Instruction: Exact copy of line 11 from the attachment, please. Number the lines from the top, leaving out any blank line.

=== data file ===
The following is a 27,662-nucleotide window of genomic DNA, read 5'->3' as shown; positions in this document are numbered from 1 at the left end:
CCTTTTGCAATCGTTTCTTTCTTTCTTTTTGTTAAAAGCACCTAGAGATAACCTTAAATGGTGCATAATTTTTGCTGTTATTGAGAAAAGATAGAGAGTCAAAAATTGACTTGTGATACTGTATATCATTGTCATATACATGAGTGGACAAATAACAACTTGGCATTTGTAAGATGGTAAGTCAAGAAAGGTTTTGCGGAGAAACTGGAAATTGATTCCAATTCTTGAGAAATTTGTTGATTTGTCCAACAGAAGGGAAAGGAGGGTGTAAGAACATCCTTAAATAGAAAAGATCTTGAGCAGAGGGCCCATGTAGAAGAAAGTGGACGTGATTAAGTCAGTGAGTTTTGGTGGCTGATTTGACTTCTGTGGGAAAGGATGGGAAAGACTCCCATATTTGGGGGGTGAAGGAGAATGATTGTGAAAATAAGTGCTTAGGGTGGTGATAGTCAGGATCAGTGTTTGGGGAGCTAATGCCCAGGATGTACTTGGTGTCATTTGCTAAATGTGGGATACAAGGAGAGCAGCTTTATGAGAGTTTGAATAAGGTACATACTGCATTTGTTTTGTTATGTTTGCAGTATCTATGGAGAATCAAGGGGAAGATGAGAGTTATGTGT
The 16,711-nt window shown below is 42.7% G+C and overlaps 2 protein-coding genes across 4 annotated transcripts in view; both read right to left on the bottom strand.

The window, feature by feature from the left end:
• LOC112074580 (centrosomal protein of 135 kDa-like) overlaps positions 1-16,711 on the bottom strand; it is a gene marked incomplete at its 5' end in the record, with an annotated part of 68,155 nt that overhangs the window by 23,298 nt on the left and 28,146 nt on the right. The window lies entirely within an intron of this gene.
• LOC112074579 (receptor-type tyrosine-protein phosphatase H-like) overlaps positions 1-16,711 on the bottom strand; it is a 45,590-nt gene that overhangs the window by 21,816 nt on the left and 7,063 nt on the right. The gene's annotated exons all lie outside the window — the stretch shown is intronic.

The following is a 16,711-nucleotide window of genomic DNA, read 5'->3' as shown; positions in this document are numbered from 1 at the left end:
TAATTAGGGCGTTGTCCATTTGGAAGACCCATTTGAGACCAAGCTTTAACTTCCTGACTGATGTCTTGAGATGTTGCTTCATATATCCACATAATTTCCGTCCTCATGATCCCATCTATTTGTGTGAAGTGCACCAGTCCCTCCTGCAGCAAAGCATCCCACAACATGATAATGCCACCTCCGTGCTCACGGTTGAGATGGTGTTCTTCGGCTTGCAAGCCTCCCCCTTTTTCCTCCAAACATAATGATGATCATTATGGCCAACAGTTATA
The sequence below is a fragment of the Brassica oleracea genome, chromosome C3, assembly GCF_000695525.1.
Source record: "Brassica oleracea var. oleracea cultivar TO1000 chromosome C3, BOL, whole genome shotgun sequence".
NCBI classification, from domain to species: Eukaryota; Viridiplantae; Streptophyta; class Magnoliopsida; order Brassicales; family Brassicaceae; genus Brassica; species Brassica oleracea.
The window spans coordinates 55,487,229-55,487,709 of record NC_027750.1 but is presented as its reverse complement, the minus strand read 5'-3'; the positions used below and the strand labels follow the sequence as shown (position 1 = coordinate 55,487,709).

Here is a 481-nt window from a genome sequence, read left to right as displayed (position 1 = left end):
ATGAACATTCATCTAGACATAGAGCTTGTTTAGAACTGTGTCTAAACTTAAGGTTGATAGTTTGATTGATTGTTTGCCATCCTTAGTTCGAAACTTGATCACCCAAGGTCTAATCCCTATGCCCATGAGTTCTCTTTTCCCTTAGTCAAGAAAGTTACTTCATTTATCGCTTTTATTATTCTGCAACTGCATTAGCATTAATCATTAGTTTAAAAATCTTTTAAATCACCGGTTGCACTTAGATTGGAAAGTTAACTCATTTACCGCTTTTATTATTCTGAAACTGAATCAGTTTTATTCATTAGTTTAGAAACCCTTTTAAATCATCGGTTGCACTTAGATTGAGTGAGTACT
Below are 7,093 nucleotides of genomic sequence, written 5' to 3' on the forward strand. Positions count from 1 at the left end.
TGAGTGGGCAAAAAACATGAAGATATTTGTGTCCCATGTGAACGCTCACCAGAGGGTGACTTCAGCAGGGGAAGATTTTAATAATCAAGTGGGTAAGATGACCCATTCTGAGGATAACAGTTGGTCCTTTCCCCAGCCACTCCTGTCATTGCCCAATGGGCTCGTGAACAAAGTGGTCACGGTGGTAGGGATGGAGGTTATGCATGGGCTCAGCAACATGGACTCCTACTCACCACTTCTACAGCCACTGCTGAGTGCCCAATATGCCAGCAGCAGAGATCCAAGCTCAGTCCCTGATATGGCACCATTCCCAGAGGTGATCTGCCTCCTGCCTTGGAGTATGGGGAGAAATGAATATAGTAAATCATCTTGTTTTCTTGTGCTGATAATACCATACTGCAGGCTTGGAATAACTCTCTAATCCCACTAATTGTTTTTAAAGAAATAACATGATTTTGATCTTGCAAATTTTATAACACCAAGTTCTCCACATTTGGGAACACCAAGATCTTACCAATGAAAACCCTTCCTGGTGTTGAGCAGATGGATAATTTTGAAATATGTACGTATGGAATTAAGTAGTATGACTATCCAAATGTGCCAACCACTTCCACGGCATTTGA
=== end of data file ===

NCBI classification, from domain to species: Eukaryota; Viridiplantae; Streptophyta; class Magnoliopsida; order Brassicales; family Brassicaceae; genus Brassica; species Brassica oleracea.